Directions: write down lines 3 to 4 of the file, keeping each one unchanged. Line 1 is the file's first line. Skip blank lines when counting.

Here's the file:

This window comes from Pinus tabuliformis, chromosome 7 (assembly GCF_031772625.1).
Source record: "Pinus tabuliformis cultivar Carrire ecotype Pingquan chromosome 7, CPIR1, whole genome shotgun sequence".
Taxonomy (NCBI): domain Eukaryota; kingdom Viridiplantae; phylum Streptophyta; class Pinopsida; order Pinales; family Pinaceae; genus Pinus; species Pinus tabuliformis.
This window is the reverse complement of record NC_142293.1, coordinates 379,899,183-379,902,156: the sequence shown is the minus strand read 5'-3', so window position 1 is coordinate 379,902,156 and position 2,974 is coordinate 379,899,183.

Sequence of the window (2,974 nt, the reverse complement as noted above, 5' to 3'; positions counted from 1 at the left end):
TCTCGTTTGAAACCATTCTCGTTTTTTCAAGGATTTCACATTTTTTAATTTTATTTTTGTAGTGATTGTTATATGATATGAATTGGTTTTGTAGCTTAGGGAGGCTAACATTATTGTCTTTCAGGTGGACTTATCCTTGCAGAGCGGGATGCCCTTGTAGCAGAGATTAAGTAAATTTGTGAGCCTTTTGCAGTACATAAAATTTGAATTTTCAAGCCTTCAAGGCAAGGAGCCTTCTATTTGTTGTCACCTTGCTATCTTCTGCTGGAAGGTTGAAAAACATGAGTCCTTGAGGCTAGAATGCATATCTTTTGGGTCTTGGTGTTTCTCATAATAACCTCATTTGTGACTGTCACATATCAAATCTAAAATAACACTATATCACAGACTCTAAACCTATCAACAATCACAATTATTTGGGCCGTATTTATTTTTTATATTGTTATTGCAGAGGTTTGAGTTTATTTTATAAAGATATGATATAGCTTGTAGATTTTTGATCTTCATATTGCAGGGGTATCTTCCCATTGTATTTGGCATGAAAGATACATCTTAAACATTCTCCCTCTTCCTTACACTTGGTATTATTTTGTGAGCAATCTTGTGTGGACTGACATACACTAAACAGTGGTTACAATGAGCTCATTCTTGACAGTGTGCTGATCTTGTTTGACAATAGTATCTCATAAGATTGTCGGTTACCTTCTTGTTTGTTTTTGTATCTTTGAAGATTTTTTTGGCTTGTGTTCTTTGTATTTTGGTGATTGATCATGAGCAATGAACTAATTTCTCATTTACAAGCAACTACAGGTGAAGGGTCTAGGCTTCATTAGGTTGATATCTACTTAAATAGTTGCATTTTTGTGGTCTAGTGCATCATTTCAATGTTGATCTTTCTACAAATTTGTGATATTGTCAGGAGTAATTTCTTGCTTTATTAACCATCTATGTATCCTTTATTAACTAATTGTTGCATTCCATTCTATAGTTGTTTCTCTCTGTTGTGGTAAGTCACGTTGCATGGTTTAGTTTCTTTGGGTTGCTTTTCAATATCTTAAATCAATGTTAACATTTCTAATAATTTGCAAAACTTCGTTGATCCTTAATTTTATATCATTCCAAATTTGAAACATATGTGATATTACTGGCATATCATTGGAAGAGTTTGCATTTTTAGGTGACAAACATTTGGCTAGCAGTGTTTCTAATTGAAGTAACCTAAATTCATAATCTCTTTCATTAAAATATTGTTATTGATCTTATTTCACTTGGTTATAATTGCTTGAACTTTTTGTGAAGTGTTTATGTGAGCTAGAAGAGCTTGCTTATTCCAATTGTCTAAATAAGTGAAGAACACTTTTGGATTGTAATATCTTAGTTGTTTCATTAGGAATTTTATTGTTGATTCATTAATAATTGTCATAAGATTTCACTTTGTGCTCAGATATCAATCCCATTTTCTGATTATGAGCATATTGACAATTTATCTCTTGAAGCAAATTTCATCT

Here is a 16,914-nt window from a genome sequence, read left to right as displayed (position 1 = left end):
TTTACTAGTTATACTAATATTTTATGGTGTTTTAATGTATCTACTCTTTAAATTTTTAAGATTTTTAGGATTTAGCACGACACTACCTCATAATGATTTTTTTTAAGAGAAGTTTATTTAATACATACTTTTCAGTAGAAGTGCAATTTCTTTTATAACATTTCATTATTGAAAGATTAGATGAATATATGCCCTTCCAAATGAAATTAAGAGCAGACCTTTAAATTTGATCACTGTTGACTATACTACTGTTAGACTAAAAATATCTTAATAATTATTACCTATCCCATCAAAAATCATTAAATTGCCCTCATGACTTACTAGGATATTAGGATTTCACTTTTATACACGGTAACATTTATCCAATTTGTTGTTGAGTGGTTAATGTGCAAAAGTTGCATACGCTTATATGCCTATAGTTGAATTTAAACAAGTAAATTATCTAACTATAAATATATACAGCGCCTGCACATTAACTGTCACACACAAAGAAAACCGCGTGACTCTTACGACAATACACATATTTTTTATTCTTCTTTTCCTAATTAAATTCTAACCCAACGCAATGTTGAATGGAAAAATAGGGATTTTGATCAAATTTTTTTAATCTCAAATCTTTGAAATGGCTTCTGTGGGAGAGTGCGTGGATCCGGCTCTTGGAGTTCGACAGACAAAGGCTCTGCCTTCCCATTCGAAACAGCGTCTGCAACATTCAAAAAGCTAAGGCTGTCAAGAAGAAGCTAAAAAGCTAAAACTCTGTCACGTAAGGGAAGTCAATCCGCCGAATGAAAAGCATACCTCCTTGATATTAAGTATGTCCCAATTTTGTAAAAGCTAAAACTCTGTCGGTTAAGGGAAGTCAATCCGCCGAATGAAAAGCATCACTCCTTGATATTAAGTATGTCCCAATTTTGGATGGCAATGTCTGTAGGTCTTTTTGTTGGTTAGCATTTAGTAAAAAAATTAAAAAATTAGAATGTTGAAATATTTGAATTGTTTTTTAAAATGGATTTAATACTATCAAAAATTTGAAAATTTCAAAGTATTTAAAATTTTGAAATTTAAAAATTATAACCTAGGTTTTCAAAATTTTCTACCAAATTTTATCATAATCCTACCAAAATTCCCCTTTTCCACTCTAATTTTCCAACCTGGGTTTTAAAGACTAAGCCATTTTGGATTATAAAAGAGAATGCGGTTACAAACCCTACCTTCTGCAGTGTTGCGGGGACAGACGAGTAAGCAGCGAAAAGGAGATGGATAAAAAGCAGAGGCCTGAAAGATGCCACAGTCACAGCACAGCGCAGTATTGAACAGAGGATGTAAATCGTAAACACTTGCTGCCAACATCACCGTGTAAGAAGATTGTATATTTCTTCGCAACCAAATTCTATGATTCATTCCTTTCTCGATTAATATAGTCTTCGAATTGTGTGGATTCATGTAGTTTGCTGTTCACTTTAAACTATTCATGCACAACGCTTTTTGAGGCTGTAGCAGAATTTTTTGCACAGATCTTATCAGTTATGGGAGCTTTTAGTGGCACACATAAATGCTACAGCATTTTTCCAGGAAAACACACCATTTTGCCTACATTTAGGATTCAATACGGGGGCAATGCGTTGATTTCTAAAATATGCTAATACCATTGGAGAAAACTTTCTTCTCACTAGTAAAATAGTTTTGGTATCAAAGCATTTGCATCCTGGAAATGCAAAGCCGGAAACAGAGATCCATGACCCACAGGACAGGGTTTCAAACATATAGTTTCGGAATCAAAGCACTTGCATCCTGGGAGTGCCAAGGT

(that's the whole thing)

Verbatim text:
Taxonomy (NCBI): domain Eukaryota; kingdom Viridiplantae; phylum Streptophyta; class Pinopsida; order Pinales; family Pinaceae; genus Pinus; species Pinus tabuliformis.
This window is the reverse complement of record NC_142293.1, coordinates 379,899,183-379,902,156: the sequence shown is the minus strand read 5'-3', so window position 1 is coordinate 379,902,156 and position 2,974 is coordinate 379,899,183.